I read yesterday that Abraham Zaleznik died several months ago (in November). Zaleznik was a professor of leadership at The Harvard Business School for 43 years and a certified psychoanalyst. He was also the author of a very important, and famous, 1977 Harvard Business Review article: Managers and Leaders: Are They Different? I did not take any classes from Zaleznik, but did hear him speak in the late seventies after his HBR article was published. His talk and writings have continued to influence me over the years.
To understand the impact of his article, one should remember that when written there was much less of an understanding that leadership is quite different from management; Zaleznik was on the leading edge of the wave. Zaleznik also had the ability to convey some of the psychological differences between leaders and managers and their formation and did so in a way that is still valuable.
The example of Polaroid and Land suggests how leaders think about goals. They are active instead of reactive, shaping ideas instead of responding to them. Leaders adopt a personal and active attitude toward goals. The influence a leader exerts in altering moods, evoking images and expectations, and in establishing specific desires and objectives determines the direction a business takes. The net result of this influence changes the way people think about what is desirable, possible, and necessary.
Managers tend to view work as an enabling process involving some combination of people and ideas interacting to establish strategies and make decisions. They help the process along by calculating the interests in opposition, planning when controversial issues should surface, and reducing tensions. In this enabling process, managers’ tactics appear flexible: on one hand, they negotiate and bargain; on the other, they use rewards, punishments, and other forms of coercion.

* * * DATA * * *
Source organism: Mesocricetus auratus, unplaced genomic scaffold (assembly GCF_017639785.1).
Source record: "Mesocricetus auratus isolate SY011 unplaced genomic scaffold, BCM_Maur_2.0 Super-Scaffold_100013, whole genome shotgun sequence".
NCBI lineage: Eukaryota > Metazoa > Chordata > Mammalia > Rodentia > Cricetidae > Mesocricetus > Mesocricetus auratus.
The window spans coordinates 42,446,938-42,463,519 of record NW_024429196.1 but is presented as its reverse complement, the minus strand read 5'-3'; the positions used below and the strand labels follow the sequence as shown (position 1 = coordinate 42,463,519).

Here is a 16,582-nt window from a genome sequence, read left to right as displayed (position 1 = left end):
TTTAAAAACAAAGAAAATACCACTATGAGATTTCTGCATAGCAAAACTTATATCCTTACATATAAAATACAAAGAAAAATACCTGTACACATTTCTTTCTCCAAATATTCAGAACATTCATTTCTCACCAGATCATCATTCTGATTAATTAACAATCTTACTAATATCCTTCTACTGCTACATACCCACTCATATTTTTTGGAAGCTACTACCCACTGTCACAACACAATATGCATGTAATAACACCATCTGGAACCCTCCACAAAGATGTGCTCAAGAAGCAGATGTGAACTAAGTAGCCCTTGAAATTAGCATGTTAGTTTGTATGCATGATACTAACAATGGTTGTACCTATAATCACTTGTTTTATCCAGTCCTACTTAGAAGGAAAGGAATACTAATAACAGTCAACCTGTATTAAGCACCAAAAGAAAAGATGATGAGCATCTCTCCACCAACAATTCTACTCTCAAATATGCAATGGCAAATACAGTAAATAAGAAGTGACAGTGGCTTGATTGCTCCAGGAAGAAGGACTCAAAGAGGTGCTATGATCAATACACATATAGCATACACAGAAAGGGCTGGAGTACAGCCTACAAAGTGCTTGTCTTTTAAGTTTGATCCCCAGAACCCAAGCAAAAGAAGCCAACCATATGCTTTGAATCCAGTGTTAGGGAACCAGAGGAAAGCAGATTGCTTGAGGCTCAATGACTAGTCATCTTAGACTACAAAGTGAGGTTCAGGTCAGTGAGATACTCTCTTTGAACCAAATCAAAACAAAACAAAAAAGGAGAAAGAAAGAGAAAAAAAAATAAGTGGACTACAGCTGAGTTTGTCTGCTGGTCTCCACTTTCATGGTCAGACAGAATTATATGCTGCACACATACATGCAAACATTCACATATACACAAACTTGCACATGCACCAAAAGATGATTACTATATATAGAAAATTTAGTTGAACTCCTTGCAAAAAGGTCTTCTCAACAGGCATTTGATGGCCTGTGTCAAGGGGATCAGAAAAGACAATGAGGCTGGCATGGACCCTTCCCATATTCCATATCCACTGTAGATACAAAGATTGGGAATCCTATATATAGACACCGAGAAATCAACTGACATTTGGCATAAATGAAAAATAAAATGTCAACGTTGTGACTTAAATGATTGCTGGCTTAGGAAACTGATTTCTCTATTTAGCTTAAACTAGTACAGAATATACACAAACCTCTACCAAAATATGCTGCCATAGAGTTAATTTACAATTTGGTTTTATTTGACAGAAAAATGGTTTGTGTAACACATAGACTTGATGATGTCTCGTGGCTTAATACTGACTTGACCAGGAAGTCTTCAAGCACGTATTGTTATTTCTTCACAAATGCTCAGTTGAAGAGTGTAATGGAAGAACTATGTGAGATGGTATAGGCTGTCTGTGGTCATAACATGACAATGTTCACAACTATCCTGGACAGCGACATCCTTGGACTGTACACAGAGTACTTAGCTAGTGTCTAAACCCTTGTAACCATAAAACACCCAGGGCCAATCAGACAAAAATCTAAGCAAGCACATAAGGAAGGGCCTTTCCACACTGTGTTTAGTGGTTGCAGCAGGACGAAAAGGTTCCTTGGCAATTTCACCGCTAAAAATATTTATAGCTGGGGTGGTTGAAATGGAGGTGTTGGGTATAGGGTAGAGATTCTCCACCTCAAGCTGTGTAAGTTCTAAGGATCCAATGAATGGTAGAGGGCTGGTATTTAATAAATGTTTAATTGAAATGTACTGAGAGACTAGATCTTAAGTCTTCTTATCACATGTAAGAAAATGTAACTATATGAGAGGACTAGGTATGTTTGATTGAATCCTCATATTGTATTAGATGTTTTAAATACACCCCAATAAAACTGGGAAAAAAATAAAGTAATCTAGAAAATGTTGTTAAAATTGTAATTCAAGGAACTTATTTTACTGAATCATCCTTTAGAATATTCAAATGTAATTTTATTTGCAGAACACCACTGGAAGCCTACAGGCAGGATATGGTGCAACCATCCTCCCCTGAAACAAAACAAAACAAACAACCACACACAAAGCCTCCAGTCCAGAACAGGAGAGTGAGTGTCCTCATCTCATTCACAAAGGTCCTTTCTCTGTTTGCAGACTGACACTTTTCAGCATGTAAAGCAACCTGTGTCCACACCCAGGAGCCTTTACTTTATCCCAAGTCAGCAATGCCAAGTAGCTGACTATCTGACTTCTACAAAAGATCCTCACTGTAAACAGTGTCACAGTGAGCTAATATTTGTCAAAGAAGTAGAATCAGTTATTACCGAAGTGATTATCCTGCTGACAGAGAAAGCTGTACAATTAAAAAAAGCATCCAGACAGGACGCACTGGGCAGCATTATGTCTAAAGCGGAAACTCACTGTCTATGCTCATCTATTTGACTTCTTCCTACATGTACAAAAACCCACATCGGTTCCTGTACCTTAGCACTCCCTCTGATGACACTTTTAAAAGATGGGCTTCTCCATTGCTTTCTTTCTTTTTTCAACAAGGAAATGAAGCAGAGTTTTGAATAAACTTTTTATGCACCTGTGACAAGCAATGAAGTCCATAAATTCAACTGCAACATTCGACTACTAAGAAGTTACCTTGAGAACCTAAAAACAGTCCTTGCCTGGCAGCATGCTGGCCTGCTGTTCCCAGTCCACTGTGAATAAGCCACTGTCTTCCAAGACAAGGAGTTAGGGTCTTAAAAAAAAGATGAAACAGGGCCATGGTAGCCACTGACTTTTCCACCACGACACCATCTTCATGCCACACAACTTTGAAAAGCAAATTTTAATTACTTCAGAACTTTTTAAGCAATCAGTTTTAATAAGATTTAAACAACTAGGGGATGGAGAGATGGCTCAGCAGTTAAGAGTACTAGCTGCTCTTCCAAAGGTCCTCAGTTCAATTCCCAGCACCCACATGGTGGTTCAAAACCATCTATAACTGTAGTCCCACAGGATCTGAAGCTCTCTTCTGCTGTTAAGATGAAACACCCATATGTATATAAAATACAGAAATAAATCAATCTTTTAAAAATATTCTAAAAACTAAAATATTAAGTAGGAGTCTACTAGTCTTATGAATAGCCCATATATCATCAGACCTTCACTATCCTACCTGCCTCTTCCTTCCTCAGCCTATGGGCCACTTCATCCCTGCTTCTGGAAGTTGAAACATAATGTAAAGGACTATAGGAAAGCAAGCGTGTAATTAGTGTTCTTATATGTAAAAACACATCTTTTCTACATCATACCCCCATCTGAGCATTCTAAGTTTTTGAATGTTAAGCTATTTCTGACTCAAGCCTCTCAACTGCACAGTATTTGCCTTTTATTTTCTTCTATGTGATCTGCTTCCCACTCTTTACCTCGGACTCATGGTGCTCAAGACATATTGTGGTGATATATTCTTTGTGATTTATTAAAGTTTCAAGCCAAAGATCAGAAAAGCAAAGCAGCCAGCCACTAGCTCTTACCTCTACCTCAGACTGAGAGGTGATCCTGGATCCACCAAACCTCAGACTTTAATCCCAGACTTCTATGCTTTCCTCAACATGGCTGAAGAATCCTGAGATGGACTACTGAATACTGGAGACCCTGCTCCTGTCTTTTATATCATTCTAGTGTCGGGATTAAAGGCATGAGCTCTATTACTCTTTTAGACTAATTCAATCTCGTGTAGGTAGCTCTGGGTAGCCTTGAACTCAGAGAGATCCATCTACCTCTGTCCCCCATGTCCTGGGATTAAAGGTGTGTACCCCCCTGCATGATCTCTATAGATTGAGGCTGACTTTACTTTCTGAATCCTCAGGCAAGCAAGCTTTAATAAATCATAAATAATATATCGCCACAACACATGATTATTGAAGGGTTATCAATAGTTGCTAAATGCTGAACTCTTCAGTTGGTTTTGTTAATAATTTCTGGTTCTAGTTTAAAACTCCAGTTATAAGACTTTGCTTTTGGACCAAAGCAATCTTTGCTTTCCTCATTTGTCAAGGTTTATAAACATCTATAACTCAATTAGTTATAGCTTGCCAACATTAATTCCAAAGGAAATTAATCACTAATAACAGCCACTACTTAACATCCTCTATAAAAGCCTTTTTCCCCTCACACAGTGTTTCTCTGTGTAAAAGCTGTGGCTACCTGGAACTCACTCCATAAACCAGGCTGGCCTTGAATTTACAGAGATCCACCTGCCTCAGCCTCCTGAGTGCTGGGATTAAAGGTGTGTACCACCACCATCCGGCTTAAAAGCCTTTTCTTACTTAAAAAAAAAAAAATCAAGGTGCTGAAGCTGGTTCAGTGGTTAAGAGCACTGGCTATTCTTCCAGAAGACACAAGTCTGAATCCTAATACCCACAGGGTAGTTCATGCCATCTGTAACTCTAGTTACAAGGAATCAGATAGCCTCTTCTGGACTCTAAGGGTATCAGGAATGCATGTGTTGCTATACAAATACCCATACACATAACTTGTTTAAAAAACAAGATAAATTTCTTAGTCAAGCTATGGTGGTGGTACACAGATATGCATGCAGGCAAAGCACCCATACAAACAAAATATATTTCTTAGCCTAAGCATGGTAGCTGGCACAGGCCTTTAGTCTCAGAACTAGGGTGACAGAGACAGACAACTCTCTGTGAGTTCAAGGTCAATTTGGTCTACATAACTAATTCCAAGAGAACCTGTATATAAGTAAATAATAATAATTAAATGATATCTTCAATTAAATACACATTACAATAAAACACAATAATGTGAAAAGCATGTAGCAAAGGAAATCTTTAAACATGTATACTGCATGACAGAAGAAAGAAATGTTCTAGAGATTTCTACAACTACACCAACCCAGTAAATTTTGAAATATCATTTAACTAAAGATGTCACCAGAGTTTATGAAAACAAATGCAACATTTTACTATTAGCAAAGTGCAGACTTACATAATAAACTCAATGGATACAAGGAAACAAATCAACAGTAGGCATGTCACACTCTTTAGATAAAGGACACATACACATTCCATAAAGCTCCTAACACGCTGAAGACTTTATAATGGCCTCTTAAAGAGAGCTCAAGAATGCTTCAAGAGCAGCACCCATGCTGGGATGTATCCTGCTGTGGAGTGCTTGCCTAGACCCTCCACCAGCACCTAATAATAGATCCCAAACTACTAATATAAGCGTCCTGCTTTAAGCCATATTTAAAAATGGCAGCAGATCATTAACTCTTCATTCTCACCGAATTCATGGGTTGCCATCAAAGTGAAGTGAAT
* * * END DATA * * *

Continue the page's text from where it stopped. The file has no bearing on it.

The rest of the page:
Zaleznik used William James’ model of once born and twice born personalities. Once born people have become generally reconciled to their environment and their social relationships, and tend to place the priority on conserving structures and preventing problems. The twice born are much less reconciled and put the focus on changing the status quo and are often bored with the mundane tasks of management. Managers are much more likely to be once born, leaders twice born. Zaleznik believed that large organizations usually develop and promote the former, not the latter.
In his talk, Zaleznik also spoke of the problem of “psychopolitics” getting in the way of the “real work” of producing and marketing products and services, and connected this to the distinction between managers and leaders. In his view, the internal dynamics of large organizations (which his writings discuss in depth) encourage an emphasis on social relations and social process, in part to reduce personal anxiety and encourage cooperation. But organizations tend to go too far and as a result take too much attention away from the real work of the organization. This hurts not only the organization’s competitive position and future, but can also increase the level of anxiety and general unease as people spend less time on the real work tasks that develop a sense of productivity and competence. These ideas were the basis of some of his future writings, including Real Work.
His writings go into much more depth, and are well worth exploring.